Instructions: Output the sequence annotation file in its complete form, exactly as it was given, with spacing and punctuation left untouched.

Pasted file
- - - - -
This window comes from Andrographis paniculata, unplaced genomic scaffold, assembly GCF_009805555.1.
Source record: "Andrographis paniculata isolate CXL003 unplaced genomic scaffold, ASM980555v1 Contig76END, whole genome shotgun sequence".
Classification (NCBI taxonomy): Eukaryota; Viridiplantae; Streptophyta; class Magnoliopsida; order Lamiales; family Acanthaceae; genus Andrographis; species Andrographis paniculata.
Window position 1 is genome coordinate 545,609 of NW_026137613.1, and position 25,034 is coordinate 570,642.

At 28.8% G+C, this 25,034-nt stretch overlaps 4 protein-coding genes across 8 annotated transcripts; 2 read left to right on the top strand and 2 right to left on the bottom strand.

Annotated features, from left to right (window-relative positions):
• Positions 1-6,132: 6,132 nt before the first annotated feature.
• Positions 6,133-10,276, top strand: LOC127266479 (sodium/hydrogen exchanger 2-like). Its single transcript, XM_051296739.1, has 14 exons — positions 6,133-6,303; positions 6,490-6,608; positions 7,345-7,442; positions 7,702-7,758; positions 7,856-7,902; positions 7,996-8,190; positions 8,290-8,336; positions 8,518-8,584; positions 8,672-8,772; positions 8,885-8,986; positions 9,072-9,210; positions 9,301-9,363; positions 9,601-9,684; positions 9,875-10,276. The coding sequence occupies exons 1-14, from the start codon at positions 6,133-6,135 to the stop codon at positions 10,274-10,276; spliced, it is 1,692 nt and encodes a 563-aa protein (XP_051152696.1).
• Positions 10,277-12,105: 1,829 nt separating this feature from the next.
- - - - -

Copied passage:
This window comes from Andrographis paniculata, unplaced genomic scaffold, assembly GCF_009805555.1.
Source record: "Andrographis paniculata isolate CXL003 unplaced genomic scaffold, ASM980555v1 Contig76END, whole genome shotgun sequence".
Classification (NCBI taxonomy): Eukaryota; Viridiplantae; Streptophyta; class Magnoliopsida; order Lamiales; family Acanthaceae; genus Andrographis; species Andrographis paniculata.
Window position 1 is genome coordinate 545,609 of NW_026137613.1, and position 25,034 is coordinate 570,642.

At 28.8% G+C, this 25,034-nt stretch overlaps 4 protein-coding genes across 8 annotated transcripts; 2 read left to right on the top strand and 2 right to left on the bottom strand.

Annotated features, from left to right (window-relative positions):
• Positions 1-6,132: 6,132 nt before the first annotated feature.
• Positions 6,133-10,276, top strand: LOC127266479 (sodium/hydrogen exchanger 2-like). Its single transcript, XM_051296739.1, has 14 exons — positions 6,133-6,303; positions 6,490-6,608; positions 7,345-7,442; positions 7,702-7,758; positions 7,856-7,902; positions 7,996-8,190; positions 8,290-8,336; positions 8,518-8,584; positions 8,672-8,772; positions 8,885-8,986; positions 9,072-9,210; positions 9,301-9,363; positions 9,601-9,684; positions 9,875-10,276. The coding sequence occupies exons 1-14, from the start codon at positions 6,133-6,135 to the stop codon at positions 10,274-10,276; spliced, it is 1,692 nt and encodes a 563-aa protein (XP_051152696.1).
• Positions 10,277-12,105: 1,829 nt separating this feature from the next.